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Bad Movies and Those Who Make them

I have a system for rating movies that reflects probably more about my age than anything else. It’s simple: both eyes wide open (great), both eyes open (good), one eye open (fair), both eyes closed (poor), and both eyes shut tight (terrible). It is all based on whether or not I fall asleep. Dismissing for this purpose the movie Hostel (a body part festival that received the unique rating “both eyes shut so tight you’d need a crow bar to open them”), I have seen three movies that put me to sleep faster than a mouth full of Ambien.

The movies I’m referring to are: I Love Trouble (1994; Julia Roberts, Nick Nolte), I Heart Huckabee (2004; Dustin Hoffman, Jude Law, Naomi Watts), and most recently, Must Love Dogs (2005; Diane Lane, John Cusack). Of the three, ‘I Love Trouble’ has the distinct recognition of being the only movie I had to leave before it ended because I was snoring too loudly. Given that I probably see three movies in a theater a year, I have amassed an incredible track record for picking real gems.

The reason I am talking about this at all is because many years ago I wrote two movie scripts, both mediocre, both better than these three produced scripts, none of the bunch worthy of production and release. I am under the delusion that somehow that qualifies me to speak about such matters knowledgeably. Believe me, it is a delusion, one that years of psychoanalysis will soon eradicate.

When one considers only 208 movies were released in 1994 (558/2004, 579/2005), reflects on the inflated budgets required to pay the top tier actors to act interested, and contemplates the tens of thousands of scripts available, one has to ask why are these movies ever dumped on us? Within each film’s first ten minutes, the standard industry time allowed to set the hook, it is clear that the scripts are baitless, the actors bored, the directors inebriated, and the producers heavily sedated.

In every case, the lifeless action, drifting directionless along an undetectable plot line on a swirling sea of incoherent dialogue among improbable characters, plods ahead for ninety minutes–eighty if you are lucky. The only thoughts that keep me awake are about the insane minds of those who proclaimed these flicks were ready for public consumption. The idea that two months into production someone in charge actually concluded ‘hey, we’ve got something here’ always baffles me, preventing me, for awhile longer anyway, from dozing off. Then I start to think of the taglines, hype, interviews and trailers that fooled me into paying to see the piece of crap, and I begin to feel anger. Soon my eyes glaze over, my lids slowly shut, and my head tilts, rolls and lifts suddenly in a useless attempt to stay awake. I imagine my own movie in which I play a jackal hired by a group of ripped off theater goers to assassinate those responsible. I drift off to sleep, my clients’ last demand ‘and use your imagination’ lingering in my final thoughts. Before I succumb to peace, an ounce of drool leaks from the corner of my grin as I dream of car batteries, golden copper wires and shiny steel prods.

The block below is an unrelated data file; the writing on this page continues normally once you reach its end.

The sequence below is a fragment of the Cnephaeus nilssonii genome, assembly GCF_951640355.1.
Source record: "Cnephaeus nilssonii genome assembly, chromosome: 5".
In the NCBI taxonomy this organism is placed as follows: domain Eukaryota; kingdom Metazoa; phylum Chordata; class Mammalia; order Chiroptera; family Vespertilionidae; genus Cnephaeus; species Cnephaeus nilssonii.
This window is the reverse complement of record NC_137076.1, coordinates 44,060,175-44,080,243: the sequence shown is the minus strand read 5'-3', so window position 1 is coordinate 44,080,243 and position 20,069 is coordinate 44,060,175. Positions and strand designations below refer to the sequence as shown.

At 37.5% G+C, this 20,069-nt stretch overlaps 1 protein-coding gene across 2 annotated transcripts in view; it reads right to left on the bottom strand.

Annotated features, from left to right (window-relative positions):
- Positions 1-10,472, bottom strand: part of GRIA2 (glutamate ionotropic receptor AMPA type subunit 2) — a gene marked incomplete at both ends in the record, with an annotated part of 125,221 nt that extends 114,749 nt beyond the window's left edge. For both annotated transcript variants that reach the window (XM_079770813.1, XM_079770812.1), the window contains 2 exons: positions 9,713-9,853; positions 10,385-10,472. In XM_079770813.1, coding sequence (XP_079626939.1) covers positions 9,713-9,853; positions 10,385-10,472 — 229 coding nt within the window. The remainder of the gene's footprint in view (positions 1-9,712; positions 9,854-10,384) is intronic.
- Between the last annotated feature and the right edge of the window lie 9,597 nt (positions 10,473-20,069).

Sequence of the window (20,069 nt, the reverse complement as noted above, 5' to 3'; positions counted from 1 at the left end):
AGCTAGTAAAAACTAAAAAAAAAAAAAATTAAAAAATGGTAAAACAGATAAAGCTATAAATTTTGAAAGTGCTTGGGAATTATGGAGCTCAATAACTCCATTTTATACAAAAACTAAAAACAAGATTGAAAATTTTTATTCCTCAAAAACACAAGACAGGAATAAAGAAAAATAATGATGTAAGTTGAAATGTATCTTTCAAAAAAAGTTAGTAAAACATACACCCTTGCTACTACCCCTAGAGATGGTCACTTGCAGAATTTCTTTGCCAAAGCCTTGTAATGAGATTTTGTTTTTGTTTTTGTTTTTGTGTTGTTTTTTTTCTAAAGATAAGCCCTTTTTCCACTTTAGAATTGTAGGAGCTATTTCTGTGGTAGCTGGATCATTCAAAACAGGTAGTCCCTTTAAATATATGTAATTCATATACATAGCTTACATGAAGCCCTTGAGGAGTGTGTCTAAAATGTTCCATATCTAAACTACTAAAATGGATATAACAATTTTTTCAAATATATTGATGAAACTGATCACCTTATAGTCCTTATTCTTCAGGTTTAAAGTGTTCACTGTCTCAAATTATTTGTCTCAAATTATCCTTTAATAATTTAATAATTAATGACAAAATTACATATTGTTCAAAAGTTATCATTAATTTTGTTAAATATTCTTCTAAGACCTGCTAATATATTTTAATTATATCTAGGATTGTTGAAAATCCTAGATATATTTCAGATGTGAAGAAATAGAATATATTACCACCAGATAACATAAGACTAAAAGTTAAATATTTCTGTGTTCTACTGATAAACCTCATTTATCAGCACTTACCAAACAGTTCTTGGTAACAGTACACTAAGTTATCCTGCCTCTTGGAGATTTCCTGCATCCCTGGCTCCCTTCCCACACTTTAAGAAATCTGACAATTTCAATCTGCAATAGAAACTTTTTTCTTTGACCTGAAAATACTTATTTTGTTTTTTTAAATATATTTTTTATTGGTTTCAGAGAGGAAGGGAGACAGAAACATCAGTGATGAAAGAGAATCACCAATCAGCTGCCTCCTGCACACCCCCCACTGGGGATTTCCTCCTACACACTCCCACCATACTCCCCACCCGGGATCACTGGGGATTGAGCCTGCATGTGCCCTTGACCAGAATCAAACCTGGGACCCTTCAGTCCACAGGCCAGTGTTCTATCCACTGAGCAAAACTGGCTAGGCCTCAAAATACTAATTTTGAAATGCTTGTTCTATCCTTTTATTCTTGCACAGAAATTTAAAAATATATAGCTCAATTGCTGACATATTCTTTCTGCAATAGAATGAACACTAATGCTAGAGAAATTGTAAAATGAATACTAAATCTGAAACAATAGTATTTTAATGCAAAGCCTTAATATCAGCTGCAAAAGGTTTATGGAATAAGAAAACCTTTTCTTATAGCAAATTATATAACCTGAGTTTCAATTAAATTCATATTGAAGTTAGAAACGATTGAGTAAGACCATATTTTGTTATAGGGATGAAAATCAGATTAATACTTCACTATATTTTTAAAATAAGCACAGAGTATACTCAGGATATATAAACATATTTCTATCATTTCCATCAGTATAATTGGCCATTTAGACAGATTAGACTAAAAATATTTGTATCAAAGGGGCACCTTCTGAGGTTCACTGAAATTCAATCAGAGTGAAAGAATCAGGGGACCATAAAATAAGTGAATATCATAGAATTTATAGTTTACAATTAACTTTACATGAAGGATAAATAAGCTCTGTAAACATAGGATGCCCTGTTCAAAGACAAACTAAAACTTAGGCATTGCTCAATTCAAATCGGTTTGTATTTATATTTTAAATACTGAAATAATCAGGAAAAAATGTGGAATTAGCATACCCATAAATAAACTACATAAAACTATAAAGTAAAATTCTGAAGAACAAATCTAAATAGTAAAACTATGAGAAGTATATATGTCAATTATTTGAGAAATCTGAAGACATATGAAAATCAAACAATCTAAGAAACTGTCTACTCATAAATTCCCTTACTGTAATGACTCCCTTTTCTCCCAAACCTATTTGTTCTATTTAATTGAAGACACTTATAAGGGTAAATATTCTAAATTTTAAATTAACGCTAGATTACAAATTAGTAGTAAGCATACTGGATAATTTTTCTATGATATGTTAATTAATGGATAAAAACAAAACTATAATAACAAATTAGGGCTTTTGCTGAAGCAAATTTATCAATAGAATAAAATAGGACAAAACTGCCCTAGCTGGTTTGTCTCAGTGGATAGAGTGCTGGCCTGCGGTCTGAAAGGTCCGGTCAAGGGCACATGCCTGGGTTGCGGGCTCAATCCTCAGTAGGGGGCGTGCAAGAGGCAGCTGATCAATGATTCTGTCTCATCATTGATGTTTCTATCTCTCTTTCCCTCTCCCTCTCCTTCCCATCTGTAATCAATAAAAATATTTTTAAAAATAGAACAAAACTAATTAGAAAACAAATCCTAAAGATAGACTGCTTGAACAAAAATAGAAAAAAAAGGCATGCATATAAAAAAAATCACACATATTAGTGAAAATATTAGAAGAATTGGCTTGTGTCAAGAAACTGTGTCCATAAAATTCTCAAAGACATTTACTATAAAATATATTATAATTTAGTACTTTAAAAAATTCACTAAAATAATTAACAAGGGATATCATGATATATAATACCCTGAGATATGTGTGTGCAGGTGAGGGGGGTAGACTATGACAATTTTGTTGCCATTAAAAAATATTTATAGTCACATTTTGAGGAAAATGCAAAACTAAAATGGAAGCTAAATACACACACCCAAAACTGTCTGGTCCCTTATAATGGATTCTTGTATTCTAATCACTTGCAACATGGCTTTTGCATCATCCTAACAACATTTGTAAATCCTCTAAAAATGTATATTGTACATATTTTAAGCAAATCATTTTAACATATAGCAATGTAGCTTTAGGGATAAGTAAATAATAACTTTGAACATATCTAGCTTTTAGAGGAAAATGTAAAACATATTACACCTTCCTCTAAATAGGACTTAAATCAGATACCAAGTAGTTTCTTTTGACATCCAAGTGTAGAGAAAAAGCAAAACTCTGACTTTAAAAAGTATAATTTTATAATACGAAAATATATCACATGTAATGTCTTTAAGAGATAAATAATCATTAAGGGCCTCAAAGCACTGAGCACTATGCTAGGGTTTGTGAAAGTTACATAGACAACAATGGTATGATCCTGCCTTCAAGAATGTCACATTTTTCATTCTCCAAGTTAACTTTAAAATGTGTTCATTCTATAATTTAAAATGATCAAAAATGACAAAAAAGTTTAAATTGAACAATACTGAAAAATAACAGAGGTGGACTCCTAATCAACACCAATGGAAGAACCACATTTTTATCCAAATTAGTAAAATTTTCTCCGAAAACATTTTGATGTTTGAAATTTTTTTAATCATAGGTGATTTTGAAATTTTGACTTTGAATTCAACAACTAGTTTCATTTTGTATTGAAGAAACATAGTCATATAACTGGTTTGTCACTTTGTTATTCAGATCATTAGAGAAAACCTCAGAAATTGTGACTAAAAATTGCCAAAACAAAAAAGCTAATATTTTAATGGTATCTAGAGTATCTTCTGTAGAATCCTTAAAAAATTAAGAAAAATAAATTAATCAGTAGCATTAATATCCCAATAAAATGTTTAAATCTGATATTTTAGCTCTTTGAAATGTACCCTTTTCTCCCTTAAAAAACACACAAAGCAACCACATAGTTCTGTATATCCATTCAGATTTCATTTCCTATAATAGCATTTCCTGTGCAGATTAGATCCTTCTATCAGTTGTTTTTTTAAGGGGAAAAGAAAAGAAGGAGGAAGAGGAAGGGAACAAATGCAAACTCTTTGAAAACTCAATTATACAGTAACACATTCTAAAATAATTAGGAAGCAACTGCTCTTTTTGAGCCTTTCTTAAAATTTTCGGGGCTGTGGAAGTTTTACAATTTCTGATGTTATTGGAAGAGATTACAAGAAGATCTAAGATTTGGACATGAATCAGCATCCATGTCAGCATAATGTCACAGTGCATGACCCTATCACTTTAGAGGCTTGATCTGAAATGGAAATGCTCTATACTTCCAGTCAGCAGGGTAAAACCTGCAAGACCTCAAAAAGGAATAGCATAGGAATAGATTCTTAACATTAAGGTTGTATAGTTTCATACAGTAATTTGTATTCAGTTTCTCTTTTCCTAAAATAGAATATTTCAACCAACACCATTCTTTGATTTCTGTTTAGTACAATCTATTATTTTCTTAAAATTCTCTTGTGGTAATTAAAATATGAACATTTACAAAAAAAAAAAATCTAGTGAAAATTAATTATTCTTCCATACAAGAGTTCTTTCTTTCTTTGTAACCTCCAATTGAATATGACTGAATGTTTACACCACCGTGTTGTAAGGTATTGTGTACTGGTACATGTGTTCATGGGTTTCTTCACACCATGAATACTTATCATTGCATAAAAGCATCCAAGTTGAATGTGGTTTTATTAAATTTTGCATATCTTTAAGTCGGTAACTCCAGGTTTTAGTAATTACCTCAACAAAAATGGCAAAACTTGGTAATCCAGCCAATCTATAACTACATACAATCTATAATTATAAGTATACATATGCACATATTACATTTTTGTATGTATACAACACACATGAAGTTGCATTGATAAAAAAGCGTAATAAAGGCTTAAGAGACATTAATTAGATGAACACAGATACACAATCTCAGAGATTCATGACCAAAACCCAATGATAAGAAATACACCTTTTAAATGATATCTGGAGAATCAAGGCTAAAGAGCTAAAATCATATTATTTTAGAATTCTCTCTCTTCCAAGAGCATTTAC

The last such movie, “Must Love Dogs”, I must confess I viewed the DVD version at home, paying top dollar for the privilege. When I woke from a particularly satisfying dream in which I was ripping John Cusack’s toenails off using the corner of the DVD case dipped Tabasco Chipotle Sauce, I turned off the silent blue menu screen. The word ‘menu’ burned into the plasma panel. I must have been out for hours.

Once my senses returned, I grabbed the case and read the back panel to double check that I had read the review correctly.

“… Must Love Dogs has the affable, cuddly charm that its title so hopefully invokes.” – Ann Hornaday, WASHINGTON POST

Apparently Ann saw a different movie, possibly one by a different title. Maybe she saw ‘Must Love Getting Paid to Write Good Things About Movies That Are Dogs’, yeah that one. She certainly didn’t see the one I saw. The one I saw was unwatchable.

I just don’t get it. It even made money. It cost $35,000,000 to make and has brought in more than $59,000,000 at the box office (add in the DVD take and it really borders on a crime).

How does that happen?

I don’t know. I must be thinking all wrong about this stuff. On the other hand, I can’t help but think that my movie dream about the jackal hired to rub out these crooks isn’t such a bad idea. Maybe the guy who played Napoleon Dynamite could play the lead. I already have a long list of targets.

Source by Robert Crane

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